A Single Voice for Europe Europe Is Unifying More Rapidly Than Predicted in the 1980s, but Dangers of Destabilization in the East Call for Ongoing US Help

Article excerpt

THE Maastricht agreement tried to solve the problem of a unified Germany in a "deepened" Europe. It was not intended to confront the problem of how to deal with Western Europe's new Eastern question. Yet the threat of anarchy in the East may force Europe to accelerate the creation of a common foreign and security policy, precipitating changes in the institutional structure of the European Community (EC) as well.

Europe has long been moving toward greater integration. This process culminated in the Single European Act (SEA) of 1987. With the end of the cold war and German unification, Europe could have devoted most of the early 1990s to the implementation of the SEA. It is easy to forget the earnest debate of four years ago as to whether Europe could accomplish this by 1992.

German unification resulted in a common desire by French and German leaders to guarantee there would be a "European Germany" rather than a "German Europe." Germany would be moored so tightly to Europe that no future generation could alter it. German unification, on the other hand, only stiffened the British tendency to try to minimize European integration while remaining a community member.

Under normal conditions, it would take 10 years for Europe to digest and implement the Maastricht accord. There are built-in timetables. Monetary union will occur in 1997 and 1999. Not included in the Maastricht draft, but closely related, is the renegotiation of the Brussels Treaty, which expires in 1998.

New EC members include the EFTA states. Hungary, Poland, and Czechoslovakia may join between 1992 and 2001, boosting the EC to the point where the present institutional structure won't work. Rising public consciousness of the "European Fact" would help convert the ungainly European institutional arrangement into something resembling the government of a great power. But the world is not in normal conditions.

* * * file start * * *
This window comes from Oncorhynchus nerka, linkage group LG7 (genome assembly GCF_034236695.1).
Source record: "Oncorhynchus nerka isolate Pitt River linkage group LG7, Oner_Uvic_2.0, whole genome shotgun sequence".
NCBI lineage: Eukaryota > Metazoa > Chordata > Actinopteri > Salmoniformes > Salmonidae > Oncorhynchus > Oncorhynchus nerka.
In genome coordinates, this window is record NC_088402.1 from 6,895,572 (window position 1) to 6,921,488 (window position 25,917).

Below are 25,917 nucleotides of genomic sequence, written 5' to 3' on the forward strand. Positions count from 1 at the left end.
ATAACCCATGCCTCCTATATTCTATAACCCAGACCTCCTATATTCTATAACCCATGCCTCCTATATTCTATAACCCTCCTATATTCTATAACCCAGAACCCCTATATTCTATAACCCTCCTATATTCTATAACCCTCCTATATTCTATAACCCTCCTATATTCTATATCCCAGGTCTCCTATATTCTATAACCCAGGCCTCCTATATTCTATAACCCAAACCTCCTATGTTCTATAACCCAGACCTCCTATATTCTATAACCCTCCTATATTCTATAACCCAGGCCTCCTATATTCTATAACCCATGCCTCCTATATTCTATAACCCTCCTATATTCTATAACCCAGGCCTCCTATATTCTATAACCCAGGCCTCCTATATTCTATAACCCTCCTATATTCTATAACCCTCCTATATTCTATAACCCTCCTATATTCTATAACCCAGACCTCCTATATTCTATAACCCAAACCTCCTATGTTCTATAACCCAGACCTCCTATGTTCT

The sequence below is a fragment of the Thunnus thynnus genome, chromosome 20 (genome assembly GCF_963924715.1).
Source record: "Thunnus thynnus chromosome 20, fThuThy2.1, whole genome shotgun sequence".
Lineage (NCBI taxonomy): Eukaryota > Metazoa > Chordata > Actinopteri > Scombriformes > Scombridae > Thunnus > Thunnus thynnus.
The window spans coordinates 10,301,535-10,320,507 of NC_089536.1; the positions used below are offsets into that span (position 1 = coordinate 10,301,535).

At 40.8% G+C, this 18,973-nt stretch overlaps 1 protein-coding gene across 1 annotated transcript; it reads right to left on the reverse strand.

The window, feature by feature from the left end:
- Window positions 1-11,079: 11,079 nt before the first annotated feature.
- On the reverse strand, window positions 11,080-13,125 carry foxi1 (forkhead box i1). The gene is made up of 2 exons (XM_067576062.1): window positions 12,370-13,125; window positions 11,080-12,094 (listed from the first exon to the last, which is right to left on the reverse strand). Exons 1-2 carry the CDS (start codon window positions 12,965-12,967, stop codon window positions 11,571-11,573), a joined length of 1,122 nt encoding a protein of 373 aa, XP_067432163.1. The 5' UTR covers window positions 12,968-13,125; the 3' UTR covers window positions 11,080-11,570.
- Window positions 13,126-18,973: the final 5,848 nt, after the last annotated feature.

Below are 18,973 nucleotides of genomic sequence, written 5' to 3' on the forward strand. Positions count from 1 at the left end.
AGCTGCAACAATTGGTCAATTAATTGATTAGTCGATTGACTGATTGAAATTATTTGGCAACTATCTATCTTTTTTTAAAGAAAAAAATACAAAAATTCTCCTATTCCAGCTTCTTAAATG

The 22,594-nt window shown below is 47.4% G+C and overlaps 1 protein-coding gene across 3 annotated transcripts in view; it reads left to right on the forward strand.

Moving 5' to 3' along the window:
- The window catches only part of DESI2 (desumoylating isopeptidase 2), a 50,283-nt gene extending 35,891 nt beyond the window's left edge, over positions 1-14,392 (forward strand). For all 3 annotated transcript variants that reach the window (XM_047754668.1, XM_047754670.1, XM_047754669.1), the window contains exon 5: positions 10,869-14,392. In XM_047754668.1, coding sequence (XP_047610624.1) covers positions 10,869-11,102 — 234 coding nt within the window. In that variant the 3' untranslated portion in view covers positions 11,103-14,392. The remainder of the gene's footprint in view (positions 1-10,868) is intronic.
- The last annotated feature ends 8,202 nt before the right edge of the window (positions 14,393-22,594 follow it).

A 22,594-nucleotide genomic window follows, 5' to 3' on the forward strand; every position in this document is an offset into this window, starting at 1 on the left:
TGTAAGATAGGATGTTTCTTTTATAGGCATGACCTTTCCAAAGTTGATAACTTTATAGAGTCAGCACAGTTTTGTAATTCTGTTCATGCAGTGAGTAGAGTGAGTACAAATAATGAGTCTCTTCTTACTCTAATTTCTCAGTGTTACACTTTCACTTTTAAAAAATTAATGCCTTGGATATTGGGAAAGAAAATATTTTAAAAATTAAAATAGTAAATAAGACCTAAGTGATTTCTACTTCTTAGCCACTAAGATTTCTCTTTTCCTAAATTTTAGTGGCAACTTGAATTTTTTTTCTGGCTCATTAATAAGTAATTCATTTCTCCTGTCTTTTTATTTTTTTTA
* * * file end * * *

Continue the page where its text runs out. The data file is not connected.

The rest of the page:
The same process that led to German unification and the liberation of Eastern Europe has now resulted in the disintegration of the USSR. Far from reaching the end of history, Eastern Europe and the former USSR are witnessing the return of history.

While Western Europe tries to guarantee its future by overcoming its nationalist past, Eastern Europe has returned to nationalist rivalries and the unfinished business of 1848, 1918, and 1945.

The first sign of the return of history is the Yugoslav civil war. Europe's efforts to prevent and then solve this conflict foundered on the irrational nationalism of Serbian and Croatian leaders. The problem was not that Europe could not arrive at a common policy, but that no policy worked. Germany's awkward, barely concealed semi-unilateral recognition of Slovenia and Croatia was not a result of a resurgent of German lust for domination - or renewed drang nach Osten - but of frustration and of domestic politics overriding the wishes of the foreign policy establishment. …


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